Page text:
Bills to punish China for not revaluing the yuan get lots of press attention, but the real protectionist damage to US-China trade in recent years has come from old-fashioned antidumping and countervailing duty cases. So a court ruling Monday in Washington that forces the US Commerce Department to rethink the way it handles such matters is welcome.
The ruling, by a three-judge panel of the Court of Appeals for the Federal Circuit, invalidates a methodological trick that Commerce has deployed since 2007 to jack up duties on imports from China and Vietnam. While the case is likely to stay tied up in appeals for some time, the decision is a win for the rule of law and economic good sense.
The case centers on whether Commerce can treat China and Vietnam as both “market” and “nonmarket” economies at the same time. Those terms of trade-law art pack a big punch. Antidumping laws allow Commerce to impose duties on goods that are sold in the US at prices lower than the home-country prices. By designating these two countries nonmarket economies, Commerce gets to measure the “home-country price” by using proxy values from some third country, such as Indonesia or the Philippines, on the theory that prices in a nonmarket economy are meaningless.
Yet at the same time, Commerce pretends China and Vietnam are market economies to apply countervailing duties to punish subsidies. Such duties can’t be applied to nonmarket economies on the theory that in nonmarket settings subsidies are so endemic they’re impossible to measure.
The result of this legalese has been higher duties on billions of dollars’ worth of imported steel, tires, and other products on which many American businesses and consumers depend. Using a nonmarket-economy procedure for antidumping cases often leads to higher duties than might be the case if Commerce based duty rates solely on the actual costs of production in China or Vietnam.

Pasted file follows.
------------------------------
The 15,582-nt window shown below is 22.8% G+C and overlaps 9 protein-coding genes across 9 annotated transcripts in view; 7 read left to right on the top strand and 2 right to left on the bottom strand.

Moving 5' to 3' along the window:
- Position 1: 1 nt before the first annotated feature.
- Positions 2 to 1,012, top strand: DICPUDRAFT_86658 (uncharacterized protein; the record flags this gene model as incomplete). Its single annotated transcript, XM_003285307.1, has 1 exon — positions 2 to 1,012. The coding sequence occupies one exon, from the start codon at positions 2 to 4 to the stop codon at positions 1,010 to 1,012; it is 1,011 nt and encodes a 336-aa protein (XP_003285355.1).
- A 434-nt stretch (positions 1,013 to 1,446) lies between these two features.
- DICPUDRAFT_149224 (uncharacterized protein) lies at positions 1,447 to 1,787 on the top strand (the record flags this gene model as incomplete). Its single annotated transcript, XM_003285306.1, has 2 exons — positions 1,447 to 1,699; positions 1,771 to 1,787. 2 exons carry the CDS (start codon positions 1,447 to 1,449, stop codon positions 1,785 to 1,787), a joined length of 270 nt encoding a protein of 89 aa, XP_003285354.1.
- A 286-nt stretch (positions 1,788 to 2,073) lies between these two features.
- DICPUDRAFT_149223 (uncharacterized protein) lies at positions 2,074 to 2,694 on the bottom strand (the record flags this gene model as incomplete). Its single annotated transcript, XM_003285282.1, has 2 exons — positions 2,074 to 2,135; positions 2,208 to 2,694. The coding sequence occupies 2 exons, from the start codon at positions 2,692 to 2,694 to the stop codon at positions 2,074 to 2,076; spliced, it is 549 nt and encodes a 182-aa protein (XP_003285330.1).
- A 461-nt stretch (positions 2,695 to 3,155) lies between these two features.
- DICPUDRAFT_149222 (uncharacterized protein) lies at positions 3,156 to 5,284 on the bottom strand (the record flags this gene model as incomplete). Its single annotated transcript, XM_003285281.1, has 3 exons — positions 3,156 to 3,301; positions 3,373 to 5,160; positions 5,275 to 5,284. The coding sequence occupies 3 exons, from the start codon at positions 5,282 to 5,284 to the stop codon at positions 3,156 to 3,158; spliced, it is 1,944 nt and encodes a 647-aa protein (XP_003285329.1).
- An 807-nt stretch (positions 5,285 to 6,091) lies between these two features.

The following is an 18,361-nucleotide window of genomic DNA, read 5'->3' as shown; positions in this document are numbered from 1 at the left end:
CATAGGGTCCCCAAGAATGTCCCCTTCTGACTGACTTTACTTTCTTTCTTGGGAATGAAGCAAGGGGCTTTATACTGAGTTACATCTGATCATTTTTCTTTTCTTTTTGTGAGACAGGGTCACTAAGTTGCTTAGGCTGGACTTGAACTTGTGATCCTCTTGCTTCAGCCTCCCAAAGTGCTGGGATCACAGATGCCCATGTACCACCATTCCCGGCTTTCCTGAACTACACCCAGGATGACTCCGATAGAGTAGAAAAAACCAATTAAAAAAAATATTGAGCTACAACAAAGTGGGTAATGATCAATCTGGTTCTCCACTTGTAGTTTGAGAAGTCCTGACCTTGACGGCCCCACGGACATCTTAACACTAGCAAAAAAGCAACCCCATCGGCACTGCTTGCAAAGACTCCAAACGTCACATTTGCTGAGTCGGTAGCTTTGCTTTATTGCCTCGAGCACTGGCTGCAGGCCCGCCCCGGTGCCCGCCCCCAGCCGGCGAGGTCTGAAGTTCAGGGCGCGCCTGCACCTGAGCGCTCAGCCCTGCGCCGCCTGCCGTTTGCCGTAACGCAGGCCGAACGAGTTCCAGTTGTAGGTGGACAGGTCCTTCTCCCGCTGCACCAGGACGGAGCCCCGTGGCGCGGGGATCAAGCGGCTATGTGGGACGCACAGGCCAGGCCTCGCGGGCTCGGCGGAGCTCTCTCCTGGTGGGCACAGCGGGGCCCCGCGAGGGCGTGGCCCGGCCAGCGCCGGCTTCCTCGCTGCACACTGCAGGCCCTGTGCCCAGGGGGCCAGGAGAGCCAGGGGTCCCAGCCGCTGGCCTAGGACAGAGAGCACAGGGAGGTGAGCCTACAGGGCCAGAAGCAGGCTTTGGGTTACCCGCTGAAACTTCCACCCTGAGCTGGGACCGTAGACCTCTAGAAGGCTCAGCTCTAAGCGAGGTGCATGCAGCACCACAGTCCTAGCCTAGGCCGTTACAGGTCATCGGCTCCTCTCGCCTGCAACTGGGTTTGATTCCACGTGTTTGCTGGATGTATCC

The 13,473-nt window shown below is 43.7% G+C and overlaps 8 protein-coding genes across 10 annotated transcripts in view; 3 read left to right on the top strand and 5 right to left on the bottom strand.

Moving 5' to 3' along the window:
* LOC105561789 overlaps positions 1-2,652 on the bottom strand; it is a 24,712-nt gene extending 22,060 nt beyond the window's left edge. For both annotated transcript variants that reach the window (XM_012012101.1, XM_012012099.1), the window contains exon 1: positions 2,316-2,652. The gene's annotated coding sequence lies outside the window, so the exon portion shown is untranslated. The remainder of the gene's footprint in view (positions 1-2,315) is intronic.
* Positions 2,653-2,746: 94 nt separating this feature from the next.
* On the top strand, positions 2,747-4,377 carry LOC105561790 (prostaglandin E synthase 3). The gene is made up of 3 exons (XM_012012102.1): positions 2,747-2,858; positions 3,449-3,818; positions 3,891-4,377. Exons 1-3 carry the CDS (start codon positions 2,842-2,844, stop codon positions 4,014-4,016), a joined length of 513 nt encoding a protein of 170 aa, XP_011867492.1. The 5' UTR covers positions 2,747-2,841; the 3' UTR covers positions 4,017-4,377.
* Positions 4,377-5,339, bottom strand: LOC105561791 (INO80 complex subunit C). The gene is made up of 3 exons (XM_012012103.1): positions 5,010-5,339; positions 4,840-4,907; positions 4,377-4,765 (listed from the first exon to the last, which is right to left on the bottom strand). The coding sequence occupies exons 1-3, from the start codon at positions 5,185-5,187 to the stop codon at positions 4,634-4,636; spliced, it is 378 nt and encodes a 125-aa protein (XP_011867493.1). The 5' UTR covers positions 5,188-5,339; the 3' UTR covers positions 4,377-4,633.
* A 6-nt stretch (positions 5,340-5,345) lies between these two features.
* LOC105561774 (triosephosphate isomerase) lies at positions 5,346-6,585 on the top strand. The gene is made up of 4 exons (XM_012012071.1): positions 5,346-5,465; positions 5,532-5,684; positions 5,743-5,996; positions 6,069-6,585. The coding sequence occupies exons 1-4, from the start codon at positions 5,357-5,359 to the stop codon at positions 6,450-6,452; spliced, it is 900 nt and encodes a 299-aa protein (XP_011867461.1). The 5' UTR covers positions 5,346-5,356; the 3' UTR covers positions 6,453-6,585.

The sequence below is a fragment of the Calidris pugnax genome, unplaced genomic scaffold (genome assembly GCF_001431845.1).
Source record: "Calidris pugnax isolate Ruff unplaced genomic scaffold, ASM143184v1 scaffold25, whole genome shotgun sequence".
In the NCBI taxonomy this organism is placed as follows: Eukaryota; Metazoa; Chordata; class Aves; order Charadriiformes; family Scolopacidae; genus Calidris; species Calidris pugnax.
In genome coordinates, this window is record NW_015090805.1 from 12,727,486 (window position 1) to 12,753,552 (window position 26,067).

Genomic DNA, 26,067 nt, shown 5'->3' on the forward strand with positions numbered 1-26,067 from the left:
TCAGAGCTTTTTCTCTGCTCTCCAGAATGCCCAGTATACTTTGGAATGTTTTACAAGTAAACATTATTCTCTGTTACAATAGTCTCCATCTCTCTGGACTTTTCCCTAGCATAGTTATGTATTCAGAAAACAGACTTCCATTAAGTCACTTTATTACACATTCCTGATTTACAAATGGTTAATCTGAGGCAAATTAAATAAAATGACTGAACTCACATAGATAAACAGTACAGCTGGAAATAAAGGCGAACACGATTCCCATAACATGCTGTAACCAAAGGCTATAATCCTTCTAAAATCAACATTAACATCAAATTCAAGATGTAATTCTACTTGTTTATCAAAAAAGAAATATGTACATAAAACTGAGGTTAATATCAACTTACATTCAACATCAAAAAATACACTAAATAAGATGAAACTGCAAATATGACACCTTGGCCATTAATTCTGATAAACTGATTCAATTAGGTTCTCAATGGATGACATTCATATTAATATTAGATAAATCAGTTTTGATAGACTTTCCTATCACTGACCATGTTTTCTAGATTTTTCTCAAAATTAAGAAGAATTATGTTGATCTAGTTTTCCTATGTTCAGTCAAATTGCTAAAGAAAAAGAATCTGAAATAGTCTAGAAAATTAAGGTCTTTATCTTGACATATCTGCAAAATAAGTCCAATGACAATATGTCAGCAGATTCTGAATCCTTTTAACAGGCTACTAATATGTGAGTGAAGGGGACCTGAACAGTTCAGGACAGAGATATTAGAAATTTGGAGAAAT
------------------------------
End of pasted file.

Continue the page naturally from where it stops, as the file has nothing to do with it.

Meanwhile, if Commerce can’t treat them as market economies under the antisubsidy laws, the countervailing duties would completely disappear. Over the past four years, Commerce has used the market-nonmarket trick to impose countervailing duties in 23 cases, with four more currently under investigation.
If this sounds unfair, well, it is. The World Trade Organization has ruled the practice out of bounds, and Commerce itself used to agree. For at least the 25 years before 2007, the department argued it had to pick one designation or the other for trade cases related to countries in the former Soviet bloc or China and Vietnam. The same appeals court that heard this case ruled in the 1980s that Commerce was right then, a view Congress implicitly accepted when it passed 2 trade-law revisions in the 1980s and ’90s that declined to change the law to allow what Commerce now wants to do.
Commerce charged ahead anyway in 2007 with its own creative interpretation of the law aimed at fast-growing, politically contentious imports from China and Vietnam. The court has now put the brakes on that, finding that if Commerce wants to play this game, it will need Congress’s explicit permission first.
There’s always the danger that protectionists in Congress will try to do exactly that, although given the high costs to the US economy, it would be foolish to do so. Meanwhile, at least Chinese companies subject to such duties can take comfort from a court ruling that says not even the Commerce Department is above the rule of trade law.